Community monitoring projects near petrochemical facilities around Beaver, PA

Community members have been deploying PurpleAir monitors along the Ohio River Valley with a particular emphasis on the Shell ethane cracker/petrochemical facility near Beaver, PA. Significant amounts of particulate and VOC emissions are expected when the facility begins production, currently planned for late 2022. There are a variety of organizations working to deploy monitors in the region with different funding streams, but many of us collaborate to find suitable monitor hosts and share information. One of the projects that I’m working on is plainly labeled the “Community Monitoring Project” and is set up to deploy monitors to 20 sites around Shell, measuring particle and VOC levels at each site. The Shell facility is being built right where 376 meets the Ohio River.

Here is a map of the monitors showing particle levels:

And here is a map showing VOC levels (calibration is not well-established at this time, but valuable information can still be gathered from the data):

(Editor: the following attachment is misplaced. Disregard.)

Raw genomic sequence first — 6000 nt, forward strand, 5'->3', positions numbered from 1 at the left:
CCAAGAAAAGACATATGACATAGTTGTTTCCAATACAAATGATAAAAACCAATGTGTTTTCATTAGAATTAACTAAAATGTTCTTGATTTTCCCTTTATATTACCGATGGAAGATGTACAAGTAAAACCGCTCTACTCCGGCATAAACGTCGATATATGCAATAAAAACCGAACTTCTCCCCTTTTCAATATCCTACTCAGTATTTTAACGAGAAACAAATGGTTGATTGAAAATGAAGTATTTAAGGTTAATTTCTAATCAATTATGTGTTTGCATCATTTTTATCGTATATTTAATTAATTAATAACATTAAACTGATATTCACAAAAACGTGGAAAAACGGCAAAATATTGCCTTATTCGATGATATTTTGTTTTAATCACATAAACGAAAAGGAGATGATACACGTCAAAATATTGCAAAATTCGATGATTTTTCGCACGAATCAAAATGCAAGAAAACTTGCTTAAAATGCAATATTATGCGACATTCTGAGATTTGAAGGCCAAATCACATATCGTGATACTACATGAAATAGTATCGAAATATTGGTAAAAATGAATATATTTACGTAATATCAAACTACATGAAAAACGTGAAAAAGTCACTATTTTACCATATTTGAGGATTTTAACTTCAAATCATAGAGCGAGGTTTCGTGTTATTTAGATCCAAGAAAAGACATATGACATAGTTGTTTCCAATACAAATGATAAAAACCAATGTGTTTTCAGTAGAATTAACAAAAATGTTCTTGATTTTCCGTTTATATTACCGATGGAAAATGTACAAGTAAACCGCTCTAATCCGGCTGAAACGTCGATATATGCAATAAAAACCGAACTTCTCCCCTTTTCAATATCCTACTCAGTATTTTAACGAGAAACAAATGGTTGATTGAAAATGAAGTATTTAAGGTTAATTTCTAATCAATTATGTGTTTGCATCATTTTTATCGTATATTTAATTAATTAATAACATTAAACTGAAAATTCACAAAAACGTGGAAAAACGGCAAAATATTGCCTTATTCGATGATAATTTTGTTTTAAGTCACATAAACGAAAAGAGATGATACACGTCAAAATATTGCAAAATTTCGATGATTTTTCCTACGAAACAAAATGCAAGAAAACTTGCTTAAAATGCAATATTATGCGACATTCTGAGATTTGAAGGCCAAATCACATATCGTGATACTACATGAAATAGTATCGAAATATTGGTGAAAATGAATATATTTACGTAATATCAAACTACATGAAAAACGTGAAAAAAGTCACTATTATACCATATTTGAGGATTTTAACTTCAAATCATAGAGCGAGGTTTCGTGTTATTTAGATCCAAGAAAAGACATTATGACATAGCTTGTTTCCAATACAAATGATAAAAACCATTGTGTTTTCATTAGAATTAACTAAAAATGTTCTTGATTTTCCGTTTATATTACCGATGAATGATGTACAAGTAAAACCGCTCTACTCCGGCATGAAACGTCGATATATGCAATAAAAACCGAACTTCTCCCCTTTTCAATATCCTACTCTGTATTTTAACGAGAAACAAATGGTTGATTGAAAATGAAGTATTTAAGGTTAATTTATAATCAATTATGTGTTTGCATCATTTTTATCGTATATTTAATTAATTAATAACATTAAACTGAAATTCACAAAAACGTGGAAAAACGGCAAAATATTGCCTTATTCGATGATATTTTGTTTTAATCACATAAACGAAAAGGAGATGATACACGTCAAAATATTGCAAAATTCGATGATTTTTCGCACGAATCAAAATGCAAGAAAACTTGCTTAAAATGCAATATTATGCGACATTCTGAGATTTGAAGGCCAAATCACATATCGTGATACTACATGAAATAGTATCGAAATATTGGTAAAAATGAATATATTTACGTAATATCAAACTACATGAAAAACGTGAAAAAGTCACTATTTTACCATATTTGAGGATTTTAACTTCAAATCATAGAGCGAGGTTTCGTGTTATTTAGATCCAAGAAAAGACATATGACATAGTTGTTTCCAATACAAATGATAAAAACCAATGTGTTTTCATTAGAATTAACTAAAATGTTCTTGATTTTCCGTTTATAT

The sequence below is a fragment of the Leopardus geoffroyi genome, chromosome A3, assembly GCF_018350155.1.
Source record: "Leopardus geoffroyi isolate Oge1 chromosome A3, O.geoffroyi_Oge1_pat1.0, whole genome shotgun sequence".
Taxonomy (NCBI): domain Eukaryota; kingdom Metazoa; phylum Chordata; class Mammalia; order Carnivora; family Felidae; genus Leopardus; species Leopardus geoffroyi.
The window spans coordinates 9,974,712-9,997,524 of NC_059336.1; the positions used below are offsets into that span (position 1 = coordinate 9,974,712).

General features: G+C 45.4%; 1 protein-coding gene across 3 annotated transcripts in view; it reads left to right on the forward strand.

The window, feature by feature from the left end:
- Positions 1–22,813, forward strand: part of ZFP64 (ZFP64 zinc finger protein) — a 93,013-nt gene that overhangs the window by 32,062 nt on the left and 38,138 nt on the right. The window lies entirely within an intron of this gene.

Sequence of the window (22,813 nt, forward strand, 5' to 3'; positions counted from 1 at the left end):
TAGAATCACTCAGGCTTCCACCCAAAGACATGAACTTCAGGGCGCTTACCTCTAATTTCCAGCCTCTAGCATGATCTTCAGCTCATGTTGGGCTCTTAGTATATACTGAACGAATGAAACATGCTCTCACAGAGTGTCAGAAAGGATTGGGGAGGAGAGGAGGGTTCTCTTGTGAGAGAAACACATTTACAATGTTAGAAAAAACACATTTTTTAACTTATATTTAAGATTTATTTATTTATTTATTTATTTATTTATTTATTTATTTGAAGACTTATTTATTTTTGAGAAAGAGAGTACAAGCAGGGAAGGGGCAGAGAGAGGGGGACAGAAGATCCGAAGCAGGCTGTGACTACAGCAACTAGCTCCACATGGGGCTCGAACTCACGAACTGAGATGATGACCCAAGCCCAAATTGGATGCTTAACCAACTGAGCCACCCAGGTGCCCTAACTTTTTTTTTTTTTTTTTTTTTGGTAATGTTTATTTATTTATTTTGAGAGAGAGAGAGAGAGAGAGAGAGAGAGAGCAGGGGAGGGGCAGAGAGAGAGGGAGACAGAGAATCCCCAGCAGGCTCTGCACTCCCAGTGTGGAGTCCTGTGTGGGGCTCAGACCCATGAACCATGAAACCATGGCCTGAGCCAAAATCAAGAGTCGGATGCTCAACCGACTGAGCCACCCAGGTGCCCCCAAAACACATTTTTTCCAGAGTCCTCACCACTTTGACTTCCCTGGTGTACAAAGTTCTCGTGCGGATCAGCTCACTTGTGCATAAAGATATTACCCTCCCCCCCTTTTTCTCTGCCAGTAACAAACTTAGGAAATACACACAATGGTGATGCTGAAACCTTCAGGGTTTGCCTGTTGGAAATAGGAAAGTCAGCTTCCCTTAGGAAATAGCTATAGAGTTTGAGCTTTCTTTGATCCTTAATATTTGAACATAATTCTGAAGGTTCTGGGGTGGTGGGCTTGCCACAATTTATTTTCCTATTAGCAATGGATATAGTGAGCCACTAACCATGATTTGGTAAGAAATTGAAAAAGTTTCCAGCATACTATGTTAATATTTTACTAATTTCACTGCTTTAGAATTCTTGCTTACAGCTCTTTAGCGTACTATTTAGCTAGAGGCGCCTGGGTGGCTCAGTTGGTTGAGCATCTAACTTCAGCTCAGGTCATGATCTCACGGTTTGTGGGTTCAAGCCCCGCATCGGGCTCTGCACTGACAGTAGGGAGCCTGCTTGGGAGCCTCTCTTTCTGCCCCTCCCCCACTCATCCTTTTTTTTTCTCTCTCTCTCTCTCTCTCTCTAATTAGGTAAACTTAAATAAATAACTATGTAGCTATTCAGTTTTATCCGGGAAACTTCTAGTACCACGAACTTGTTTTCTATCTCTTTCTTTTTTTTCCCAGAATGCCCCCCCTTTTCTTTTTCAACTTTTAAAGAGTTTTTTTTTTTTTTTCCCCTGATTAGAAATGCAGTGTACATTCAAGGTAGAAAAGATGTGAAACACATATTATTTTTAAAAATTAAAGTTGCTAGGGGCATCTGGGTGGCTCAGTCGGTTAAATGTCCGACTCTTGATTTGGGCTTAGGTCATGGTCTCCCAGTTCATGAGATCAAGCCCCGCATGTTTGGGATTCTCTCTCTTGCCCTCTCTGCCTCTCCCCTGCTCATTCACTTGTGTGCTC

Of the PurpleAir monitors on these maps, only the ones with labels beginning in “CMP” are specifically part of my project, but that’s the beauty of the PurpleAir network – other groups can put up their own monitors and we all benefit! Many of the monitors further up the Ohio River were deployed by Communities First, Sewickley. https://www.communitiesfirstsewickleyvalley.org/ . Another group, BCMAC, has been supportive of monitoring efforts and has also launched a community “watchdog” group and website: https://www.marcellusawareness.org/eyesonshell .

I am also working with the Environmental Health Project to generate reports from the data to show patterns in pollution levels before and after start-up.

Feel free to comment here to discuss the project, other nearby projects, or feel free reach out to me directly/privately.

Always Monitoring,
Mark Dixon

P.S. This project (focusing on the 20 monitor sites around Shell) is funded by the Direct Support Fund. The Direct Support Fund is made possible by The Heinz Endowments and The 11th Hour Project and is a project of the Mountain Watershed Association. For more information or to apply please visit w​ww.mtwatershed.com​.

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Thank you for sharing. It is especially valuable that you are getting sensors up before plant starts production?

I know the VOC sensors are not finished yet - but can you share any experience with regard to wood burning? Can you see pollution from stoves in VOC levels?

Your signiture ‘Always Monitoring’ is great :grinning: